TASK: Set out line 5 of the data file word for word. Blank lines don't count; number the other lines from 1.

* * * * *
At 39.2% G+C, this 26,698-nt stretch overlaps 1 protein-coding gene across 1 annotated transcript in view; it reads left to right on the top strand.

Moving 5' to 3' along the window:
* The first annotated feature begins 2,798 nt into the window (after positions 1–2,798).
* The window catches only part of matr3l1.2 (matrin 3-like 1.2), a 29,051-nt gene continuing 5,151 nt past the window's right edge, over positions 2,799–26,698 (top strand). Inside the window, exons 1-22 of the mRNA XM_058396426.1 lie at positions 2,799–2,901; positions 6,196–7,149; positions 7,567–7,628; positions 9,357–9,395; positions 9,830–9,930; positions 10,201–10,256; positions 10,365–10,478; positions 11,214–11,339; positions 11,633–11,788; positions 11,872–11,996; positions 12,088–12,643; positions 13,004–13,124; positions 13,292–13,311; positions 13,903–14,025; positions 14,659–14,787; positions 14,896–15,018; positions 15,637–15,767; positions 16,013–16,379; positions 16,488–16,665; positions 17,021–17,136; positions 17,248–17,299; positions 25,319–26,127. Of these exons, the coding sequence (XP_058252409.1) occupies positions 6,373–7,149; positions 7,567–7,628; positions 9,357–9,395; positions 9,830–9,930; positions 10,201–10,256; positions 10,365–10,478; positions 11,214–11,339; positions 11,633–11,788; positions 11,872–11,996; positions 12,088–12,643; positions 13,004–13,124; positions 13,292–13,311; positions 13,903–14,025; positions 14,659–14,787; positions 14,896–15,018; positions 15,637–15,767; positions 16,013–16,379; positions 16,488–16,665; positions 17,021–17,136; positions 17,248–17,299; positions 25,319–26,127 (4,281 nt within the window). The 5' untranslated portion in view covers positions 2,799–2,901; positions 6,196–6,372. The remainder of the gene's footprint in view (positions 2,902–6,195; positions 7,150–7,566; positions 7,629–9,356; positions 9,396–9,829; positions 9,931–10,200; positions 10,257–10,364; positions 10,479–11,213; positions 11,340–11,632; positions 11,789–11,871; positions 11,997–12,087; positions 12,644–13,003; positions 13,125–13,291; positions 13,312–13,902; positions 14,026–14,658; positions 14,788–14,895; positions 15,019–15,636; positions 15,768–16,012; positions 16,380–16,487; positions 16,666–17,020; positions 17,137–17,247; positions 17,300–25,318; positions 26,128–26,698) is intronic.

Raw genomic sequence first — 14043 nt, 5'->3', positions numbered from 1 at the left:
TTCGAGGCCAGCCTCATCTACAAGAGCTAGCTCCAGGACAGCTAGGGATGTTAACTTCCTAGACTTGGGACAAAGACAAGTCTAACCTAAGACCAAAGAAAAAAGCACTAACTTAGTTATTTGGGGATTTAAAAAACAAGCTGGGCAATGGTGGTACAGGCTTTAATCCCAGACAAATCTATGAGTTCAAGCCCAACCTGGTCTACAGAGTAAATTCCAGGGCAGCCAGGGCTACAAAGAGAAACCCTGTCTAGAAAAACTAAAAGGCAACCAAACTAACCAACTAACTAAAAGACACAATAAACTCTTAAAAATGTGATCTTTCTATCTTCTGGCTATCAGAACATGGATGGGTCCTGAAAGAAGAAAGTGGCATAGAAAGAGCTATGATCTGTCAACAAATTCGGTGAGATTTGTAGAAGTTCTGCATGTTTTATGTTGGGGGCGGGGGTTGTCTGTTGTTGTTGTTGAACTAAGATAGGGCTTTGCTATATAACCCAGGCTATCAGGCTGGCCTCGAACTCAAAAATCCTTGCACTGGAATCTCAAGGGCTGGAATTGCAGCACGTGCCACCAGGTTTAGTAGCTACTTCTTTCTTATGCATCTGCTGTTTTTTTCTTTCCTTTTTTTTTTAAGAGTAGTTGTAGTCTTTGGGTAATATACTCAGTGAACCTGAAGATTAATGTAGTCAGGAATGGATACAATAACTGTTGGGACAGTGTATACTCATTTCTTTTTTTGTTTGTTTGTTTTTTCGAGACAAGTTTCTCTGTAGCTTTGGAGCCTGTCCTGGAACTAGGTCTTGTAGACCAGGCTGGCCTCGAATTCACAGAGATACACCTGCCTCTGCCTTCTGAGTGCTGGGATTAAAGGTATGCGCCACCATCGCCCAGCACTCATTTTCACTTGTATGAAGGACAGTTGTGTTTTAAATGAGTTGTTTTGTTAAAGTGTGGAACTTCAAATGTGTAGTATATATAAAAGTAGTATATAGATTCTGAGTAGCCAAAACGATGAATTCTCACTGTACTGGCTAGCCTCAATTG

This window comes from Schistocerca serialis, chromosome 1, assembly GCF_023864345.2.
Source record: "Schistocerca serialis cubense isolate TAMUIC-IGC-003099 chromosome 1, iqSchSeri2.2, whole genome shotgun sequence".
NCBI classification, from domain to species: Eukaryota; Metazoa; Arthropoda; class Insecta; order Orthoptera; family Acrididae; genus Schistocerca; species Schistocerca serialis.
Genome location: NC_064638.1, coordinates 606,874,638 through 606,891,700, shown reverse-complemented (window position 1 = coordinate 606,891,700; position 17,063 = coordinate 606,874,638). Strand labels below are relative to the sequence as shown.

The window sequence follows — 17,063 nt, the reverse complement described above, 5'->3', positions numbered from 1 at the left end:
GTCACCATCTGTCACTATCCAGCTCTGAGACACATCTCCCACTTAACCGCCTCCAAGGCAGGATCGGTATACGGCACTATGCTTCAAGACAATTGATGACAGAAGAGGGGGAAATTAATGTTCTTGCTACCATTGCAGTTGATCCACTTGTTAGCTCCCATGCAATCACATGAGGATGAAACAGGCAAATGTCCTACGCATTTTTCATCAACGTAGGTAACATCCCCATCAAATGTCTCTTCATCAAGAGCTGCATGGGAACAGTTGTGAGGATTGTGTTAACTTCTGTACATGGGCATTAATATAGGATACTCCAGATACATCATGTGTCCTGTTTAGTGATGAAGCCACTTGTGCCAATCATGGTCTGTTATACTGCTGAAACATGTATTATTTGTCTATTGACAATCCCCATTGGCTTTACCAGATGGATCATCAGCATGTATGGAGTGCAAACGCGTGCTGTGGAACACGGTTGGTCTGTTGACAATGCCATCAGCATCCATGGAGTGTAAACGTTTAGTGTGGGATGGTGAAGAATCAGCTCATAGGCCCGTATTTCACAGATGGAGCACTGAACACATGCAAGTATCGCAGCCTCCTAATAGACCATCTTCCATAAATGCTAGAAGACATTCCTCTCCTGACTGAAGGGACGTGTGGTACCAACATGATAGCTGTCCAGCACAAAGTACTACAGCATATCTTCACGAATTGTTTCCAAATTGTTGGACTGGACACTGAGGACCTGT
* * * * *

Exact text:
Raw genomic sequence first — 14043 nt, 5'->3', positions numbered from 1 at the left: